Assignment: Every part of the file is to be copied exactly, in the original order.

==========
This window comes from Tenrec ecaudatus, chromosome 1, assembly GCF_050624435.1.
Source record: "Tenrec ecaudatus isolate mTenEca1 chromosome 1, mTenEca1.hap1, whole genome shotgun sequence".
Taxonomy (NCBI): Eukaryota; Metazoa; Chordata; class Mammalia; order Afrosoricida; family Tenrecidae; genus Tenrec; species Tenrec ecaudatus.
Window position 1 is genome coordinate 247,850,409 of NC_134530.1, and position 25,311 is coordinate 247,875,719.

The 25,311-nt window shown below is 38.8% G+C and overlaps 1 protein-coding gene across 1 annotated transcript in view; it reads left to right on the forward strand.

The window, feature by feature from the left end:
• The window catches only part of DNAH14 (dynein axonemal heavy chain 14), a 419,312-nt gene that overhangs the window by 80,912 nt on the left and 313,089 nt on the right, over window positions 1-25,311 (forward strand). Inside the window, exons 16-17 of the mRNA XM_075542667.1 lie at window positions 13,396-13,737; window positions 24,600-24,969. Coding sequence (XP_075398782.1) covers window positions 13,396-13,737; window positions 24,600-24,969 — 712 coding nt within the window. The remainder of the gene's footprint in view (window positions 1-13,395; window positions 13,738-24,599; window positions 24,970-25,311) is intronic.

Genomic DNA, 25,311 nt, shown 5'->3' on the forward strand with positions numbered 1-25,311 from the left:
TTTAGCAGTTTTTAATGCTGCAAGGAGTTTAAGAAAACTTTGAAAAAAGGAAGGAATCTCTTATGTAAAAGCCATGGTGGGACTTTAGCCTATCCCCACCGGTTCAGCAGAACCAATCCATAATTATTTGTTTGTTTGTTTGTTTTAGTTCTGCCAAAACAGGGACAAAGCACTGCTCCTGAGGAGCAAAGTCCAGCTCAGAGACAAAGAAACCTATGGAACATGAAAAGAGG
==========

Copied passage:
This window comes from Tenrec ecaudatus, chromosome 1, assembly GCF_050624435.1.
Source record: "Tenrec ecaudatus isolate mTenEca1 chromosome 1, mTenEca1.hap1, whole genome shotgun sequence".
Taxonomy (NCBI): Eukaryota; Metazoa; Chordata; class Mammalia; order Afrosoricida; family Tenrecidae; genus Tenrec; species Tenrec ecaudatus.
Window position 1 is genome coordinate 247,850,409 of NC_134530.1, and position 25,311 is coordinate 247,875,719.

The 25,311-nt window shown below is 38.8% G+C and overlaps 1 protein-coding gene across 1 annotated transcript in view; it reads left to right on the forward strand.

The window, feature by feature from the left end:
• The window catches only part of DNAH14 (dynein axonemal heavy chain 14), a 419,312-nt gene that overhangs the window by 80,912 nt on the left and 313,089 nt on the right, over window positions 1-25,311 (forward strand). Inside the window, exons 16-17 of the mRNA XM_075542667.1 lie at window positions 13,396-13,737; window positions 24,600-24,969. Coding sequence (XP_075398782.1) covers window positions 13,396-13,737; window positions 24,600-24,969 — 712 coding nt within the window. The remainder of the gene's footprint in view (window positions 1-13,395; window positions 13,738-24,599; window positions 24,970-25,311) is intronic.

Genomic DNA, 25,311 nt, shown 5'->3' on the forward strand with positions numbered 1-25,311 from the left:
TTTAGCAGTTTTTAATGCTGCAAGGAGTTTAAGAAAACTTTGAAAAAAGGAAGGAATCTCTTATGTAAAAGCCATGGTGGGACTTTAGCCTATCCCCACCGGTTCAGCAGAACCAATCCATAATTATTTGTTTGTTTGTTTGTTTTAGTTCTGCCAAAACAGGGACAAAGCACTGCTCCTGAGGAGCAAAGTCCAGCTCAGAGACAAAGAAACCTATGGAACATGAAAAGAGG